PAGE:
A Kuwaiti court suspended publication of the privately-owned Al-Dar newspaper for three months on Tuesday, ruling it was guilty of inciting sectarian strife, the paper's editor-in-chief said.
The court also told Abdul Hussein al-Sultan, the paper's editor-in-chief, that he had to pay a KWD1,000 (US$3,600) fine or face six months in prison, he told Reuters by telephone.
Al-Sultan said the court had objected to articles that were supportive of Kuwait's Shi'ite Muslim minority. "They just accused us of trying to fight the Sunnis," he said.
The newspaper was briefly ordered to cease publication earlier this year.
But this was the first time it had been forced to shut down for an extended period and that its editor had been threatened with jail, al-Sultan said. He said the newspaper planned to appeal the ruling.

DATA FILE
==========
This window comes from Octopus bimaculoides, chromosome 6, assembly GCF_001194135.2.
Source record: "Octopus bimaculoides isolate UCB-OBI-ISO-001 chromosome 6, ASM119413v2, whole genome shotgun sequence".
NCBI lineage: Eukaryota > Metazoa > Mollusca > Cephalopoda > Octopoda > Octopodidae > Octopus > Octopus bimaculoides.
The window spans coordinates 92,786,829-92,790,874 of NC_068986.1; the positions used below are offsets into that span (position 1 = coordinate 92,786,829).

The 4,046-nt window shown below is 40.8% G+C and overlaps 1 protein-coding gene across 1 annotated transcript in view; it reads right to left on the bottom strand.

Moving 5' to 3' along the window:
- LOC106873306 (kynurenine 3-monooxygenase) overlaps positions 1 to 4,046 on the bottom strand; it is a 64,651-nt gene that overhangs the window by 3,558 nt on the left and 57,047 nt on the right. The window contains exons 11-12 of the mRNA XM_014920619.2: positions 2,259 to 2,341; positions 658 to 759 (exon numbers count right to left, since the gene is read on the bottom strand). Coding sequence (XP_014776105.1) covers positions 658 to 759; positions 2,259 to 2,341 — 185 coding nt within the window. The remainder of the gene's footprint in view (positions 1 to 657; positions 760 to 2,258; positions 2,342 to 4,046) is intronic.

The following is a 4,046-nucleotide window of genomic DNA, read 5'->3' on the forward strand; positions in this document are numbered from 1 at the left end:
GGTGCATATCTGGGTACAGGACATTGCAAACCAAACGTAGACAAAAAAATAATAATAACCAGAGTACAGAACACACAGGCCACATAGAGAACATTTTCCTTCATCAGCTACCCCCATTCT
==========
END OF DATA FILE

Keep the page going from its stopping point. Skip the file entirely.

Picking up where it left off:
Kuwait's Information Ministry had brought 135 cases against the newspaper in the past three years, he added. The ministry was not immediately available for comment late on Tuesday.
Although Kuwaitis enjoy greater freedom of expression than citizens elsewhere in the region and have access to a comparatively outspoken press, the state can censor publications it deems morally offensive or a threat to national security.
Sectarian divisions have been cited by Kuwaiti politicians as one of the most serious problems facing the tiny oil-producing state.
Such tensions may have contributed to the resignation of the government last year when a political crisis rocked Kuwait, culminating in the dissolution of parliament.
Kuwait is particularly sensitive to developments in fellow Gulf state Bahrain where the Sunni Muslim monarchy has launched a crackdown on democracy protesters who are mainly Shi'ite Muslims.